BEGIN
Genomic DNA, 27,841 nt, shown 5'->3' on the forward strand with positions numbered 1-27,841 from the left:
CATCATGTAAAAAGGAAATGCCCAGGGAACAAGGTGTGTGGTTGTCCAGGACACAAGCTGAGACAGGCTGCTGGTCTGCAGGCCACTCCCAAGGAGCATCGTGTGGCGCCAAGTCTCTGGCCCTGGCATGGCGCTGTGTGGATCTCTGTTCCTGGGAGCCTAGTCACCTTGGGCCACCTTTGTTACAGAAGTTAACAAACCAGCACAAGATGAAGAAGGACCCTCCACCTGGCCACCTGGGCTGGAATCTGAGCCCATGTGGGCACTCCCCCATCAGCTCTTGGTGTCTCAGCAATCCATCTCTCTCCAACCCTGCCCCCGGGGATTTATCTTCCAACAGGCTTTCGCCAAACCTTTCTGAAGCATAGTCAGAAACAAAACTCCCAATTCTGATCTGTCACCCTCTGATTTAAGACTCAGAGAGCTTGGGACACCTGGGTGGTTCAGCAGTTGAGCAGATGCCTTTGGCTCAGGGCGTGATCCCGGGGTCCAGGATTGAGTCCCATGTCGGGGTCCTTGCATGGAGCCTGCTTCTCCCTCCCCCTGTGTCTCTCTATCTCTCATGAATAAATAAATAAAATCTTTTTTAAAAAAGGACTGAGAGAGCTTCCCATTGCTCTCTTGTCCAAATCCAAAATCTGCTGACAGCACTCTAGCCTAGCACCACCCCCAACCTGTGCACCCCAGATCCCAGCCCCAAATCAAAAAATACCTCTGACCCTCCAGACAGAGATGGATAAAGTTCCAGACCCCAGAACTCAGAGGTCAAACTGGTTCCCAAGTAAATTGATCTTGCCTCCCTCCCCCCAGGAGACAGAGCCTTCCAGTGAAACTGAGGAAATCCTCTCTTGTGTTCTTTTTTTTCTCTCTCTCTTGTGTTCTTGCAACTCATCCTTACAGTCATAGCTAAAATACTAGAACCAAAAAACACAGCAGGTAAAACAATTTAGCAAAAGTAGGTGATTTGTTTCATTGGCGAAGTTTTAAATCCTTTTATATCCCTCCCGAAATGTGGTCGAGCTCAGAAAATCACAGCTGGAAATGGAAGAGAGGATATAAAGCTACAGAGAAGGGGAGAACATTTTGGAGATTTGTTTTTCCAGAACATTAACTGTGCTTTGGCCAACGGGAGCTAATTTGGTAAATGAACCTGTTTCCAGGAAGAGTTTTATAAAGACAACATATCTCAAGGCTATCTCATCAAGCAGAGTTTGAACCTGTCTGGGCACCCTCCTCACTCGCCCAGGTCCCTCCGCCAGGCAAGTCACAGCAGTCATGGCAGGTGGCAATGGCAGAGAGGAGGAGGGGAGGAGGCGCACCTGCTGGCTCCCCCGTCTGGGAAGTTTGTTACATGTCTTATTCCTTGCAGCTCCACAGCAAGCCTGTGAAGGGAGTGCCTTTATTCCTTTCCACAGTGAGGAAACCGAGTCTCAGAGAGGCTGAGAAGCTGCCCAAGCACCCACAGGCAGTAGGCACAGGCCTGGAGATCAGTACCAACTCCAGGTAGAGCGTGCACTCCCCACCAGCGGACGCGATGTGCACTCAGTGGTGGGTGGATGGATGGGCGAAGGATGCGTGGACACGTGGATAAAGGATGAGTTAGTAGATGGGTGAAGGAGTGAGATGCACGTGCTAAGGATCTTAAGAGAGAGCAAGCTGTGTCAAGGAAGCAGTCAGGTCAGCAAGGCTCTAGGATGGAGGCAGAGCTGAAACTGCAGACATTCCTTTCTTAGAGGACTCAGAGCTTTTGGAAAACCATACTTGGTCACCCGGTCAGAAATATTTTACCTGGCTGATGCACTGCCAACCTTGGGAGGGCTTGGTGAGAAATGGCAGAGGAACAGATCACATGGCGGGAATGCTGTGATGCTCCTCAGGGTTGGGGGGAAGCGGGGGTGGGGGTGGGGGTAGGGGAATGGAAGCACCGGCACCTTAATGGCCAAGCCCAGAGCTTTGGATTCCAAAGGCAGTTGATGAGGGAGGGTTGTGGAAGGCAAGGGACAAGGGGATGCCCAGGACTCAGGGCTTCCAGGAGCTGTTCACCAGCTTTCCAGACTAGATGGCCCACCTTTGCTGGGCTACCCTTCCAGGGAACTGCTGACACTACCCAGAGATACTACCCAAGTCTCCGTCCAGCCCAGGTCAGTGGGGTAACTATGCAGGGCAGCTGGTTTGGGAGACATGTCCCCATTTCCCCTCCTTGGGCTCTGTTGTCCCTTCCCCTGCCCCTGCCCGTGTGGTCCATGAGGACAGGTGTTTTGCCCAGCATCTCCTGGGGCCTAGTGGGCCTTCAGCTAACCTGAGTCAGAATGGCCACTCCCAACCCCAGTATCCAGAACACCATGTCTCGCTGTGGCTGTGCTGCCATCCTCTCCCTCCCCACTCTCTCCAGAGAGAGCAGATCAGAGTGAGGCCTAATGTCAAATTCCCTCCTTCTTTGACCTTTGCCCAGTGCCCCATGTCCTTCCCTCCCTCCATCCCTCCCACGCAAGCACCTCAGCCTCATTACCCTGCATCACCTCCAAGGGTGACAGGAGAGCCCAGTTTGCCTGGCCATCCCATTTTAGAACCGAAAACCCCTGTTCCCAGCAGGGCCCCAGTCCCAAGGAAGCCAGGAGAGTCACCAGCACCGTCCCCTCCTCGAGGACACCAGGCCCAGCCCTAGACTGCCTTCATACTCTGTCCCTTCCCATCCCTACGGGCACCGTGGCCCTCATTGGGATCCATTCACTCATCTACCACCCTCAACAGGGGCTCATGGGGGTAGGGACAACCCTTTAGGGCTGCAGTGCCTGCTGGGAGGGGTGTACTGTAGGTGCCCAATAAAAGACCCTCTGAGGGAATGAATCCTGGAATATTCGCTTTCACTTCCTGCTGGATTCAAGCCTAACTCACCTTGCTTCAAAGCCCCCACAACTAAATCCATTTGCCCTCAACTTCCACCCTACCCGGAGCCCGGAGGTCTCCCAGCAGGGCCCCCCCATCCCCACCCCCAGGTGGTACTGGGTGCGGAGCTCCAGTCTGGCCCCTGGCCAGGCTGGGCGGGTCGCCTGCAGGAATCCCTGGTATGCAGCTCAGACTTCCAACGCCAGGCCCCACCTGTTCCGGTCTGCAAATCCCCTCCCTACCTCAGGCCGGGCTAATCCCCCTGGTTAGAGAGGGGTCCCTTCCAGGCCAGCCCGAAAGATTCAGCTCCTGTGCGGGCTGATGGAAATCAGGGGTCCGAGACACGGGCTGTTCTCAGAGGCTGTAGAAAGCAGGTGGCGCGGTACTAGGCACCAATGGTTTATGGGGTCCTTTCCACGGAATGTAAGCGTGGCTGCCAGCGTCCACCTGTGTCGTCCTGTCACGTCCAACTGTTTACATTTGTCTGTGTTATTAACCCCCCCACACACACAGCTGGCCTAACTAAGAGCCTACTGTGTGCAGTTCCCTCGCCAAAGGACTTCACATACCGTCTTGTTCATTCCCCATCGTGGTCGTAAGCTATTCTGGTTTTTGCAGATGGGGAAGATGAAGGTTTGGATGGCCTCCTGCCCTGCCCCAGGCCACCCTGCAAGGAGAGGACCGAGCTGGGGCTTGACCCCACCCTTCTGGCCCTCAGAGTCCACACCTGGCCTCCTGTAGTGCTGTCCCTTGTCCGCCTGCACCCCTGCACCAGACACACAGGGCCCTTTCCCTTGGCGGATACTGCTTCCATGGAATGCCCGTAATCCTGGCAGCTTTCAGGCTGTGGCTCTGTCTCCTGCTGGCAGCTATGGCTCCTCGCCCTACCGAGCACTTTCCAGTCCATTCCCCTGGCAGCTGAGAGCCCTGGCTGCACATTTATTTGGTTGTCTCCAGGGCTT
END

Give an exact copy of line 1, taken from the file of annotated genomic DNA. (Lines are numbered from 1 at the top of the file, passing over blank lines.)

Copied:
Genomic DNA, 27,841 nt, shown 5'->3' on the forward strand with positions numbered 1-27,841 from the left: